Predefined subgroup analyses did not find “supportive data for a clinically meaningful effect of MD1003 in any particular subgroup,” the researchers wrote. Non-significant differences between groups were also found for all secondary and exploratory goals, indicating that the trial failed to meet all its goals and to replicate MS-SPI findings.

Concerning safety, MD1003 was well-tolerated, with a safety profile consistent with that reported in previous studies and with no unexpected safety concerns. Rates of adverse events were similar between the two groups of patients.

One person with multiple cardiovascular risk factors and initially assigned to the MD1003 treatment died, but this death was considered by the investigators to be unrelated to the therapy.

Moreover, despite implementation of multiple strategies to reduce the known occurrence of inaccurate laboratory results associated with high biotin levels in the blood, such results were recorded 25 times during the trial.

The most frequent error was related to the levels of thyroid gland hormones, inaccurately suggesting the presence of hyperthyroidism, a condition caused by the overactivation of the thyroid gland.

“When high-dose biotin is used off label, it could lead to deleterious health consequences to patients from misleading laboratory tests that, in turn, could lead to inappropriate medical interventions such as mismanagement of thyroid or cardiac conditions,” the team wrote.

“Therefore, MD1003, and by extension, off-label use of commercially available high-dose biotin, should not be used to treat progressive multiple sclerosis,” the researchers concluded.

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Julia Howell

Trustee

Julia is a qualified nurse and midwife, with a varied career including specialising in eating disorders, primary healthcare, and management.    

Julia, in partnership with a GP, set up an outpatient clinical trials unit (Southern Clinical Trials). Under her leadership this grew into a network of 6 sites across NZ. This network merged with another one in 2021 to form PCRN, NZ’s largest clinical trials network. Julia is currently working as joint COO for PCRN.

Julia’s daughter was diagnosed with MS aged 14 and she has been intimately involved with her management over the years.

 

Jan Campbell

Trustee

Born in Ōtautahi Jan trained as a nurse in Christchurch, as a midwife in Winchester, UK and has a degree in philosophy with particular interest in healthcare and business ethics.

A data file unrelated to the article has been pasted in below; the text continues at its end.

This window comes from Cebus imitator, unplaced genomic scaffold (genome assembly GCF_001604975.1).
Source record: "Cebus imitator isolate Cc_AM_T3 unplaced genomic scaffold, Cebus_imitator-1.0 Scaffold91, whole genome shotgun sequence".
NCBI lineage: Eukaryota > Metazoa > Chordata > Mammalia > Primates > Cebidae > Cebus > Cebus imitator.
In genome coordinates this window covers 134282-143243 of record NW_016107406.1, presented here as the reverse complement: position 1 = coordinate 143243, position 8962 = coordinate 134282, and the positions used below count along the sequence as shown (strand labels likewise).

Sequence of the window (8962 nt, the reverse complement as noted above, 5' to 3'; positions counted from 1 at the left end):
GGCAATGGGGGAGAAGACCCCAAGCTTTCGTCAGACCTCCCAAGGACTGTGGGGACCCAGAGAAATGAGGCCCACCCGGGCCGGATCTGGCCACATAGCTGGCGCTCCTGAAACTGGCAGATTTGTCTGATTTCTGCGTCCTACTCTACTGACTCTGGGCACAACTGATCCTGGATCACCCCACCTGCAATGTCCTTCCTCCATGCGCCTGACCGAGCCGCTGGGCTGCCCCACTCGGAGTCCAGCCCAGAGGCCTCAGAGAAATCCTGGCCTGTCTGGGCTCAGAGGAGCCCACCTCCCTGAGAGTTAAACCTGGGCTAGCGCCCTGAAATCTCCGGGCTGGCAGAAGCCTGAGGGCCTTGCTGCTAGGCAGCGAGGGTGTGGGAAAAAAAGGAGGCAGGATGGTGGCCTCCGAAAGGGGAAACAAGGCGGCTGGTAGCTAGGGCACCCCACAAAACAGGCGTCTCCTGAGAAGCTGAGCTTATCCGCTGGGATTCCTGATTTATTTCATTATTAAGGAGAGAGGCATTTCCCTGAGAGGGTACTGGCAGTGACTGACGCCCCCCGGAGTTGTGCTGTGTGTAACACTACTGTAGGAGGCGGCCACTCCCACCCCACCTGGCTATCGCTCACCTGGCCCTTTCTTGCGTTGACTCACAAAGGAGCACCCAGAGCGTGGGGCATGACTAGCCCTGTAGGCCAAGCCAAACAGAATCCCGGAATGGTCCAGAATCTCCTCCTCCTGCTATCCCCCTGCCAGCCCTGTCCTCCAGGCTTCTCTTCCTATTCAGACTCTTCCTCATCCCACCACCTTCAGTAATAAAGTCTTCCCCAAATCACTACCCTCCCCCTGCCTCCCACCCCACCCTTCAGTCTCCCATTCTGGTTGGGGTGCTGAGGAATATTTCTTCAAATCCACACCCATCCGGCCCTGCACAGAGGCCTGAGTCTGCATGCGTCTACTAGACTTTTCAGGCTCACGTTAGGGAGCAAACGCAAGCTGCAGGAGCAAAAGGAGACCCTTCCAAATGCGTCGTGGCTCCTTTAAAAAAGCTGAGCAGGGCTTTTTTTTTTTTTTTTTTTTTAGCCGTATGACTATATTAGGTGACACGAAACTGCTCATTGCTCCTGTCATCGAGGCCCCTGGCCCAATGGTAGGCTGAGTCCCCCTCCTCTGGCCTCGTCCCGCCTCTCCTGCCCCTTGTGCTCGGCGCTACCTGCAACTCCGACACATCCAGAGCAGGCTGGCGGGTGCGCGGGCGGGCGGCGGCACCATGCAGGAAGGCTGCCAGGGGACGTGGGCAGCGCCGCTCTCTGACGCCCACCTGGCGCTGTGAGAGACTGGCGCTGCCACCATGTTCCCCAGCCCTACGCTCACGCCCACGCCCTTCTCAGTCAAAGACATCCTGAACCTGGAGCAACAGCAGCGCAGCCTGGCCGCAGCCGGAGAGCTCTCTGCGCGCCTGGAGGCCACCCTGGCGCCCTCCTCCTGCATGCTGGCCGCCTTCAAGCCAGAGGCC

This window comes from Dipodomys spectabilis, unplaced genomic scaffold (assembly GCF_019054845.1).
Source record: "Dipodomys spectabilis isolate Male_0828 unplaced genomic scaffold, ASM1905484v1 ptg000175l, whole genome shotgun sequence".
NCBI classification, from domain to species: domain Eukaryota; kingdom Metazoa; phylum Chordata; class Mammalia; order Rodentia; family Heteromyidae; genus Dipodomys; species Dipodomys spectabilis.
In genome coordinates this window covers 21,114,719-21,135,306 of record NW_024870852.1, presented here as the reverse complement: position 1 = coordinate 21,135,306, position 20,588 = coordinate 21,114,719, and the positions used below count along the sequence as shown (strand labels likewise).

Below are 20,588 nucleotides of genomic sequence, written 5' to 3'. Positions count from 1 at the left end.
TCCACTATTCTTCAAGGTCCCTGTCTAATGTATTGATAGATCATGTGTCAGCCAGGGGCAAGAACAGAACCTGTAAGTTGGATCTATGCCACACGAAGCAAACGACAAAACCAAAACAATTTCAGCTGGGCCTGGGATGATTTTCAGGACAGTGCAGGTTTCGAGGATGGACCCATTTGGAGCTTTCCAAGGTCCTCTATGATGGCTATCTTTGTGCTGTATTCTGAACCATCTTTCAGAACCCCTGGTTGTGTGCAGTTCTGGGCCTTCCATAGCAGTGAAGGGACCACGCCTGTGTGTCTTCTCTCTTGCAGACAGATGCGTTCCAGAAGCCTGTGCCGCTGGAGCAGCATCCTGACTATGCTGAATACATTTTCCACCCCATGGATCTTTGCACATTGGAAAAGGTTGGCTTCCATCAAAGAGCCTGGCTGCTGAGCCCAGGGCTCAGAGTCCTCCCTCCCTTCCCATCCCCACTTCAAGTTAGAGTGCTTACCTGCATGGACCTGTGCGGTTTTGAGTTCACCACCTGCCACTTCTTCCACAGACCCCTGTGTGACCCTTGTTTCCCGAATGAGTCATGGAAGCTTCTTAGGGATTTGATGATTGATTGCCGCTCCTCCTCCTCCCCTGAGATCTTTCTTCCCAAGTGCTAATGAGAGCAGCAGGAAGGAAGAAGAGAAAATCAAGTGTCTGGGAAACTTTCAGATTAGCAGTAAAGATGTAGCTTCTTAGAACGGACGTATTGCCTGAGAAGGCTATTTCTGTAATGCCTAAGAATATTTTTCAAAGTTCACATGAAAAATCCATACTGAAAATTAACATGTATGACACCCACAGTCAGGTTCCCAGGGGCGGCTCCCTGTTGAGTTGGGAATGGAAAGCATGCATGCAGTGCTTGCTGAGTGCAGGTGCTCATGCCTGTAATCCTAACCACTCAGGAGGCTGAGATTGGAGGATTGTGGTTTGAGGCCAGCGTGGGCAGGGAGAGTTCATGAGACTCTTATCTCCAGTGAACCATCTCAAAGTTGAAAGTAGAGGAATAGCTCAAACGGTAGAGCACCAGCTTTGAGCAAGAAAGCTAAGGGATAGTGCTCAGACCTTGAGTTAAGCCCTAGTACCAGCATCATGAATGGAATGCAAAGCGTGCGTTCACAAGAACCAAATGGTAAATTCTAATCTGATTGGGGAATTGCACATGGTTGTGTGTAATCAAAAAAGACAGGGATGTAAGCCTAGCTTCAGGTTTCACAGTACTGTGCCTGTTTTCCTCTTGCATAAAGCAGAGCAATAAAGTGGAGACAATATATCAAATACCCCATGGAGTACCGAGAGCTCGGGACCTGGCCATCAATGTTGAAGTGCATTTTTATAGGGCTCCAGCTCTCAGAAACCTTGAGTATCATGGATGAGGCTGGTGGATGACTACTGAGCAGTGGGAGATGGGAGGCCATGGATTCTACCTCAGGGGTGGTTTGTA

After working in the public health system in the UK and NZ, Jan joined Roche Pharmaceuticals based in Auckland in 1999. As a respected senior leader and Medical Director, she established a medical division over the ensuing 20 years responsible for significant investment in clinical trials in NZ, developing a top-class global medicine information service, compassionate medicine supply for kiwis in need, pharmacovigilance oversight and a team working closely with patients, specialists, MEDSAFE and PHARMAC to support the safe and appropriate use of Roche medicines.

As a retiree Jan has volunteered for Mercy Hospice in Auckland and the WBoP Museum in Katikati. Now living in Ōtepoti, Jan sits on both the MS Research Trust and MSNZ executive committees with a keen interest to ensure people with MS get a fair go in NZ.

Dr Elza Cloete

Trustee

Elza is a Neonatal Paediatrician at Christchurch Women’s Hospital. Originally from South Africa, she moved to New Zealand in 2006 and completed her specialist training in Auckland.

Subsequent to that she embarked on doctoral studies at the University of Auckland’s Liggins Institute and obtained a PhD investigating congenital heart disease in new-born babies.

Elza received the Vice-Chancellor’s award for best doctoral thesis for her research and is the author of several research publications. She moved to Christchurch in 2020 for a work opportunity in clinical practice.

Elza was diagnosed with MS in 2012 and brings a consumer perspective and research experience to the Trust.

Dr Ernie Willoughby

Trustee

Dr Willoughby has been a consultant neurologist at Auckland City Hospital (1979 to 2021 – now retired, emeritus) and clinical associate professor at Auckland University School of Medicine.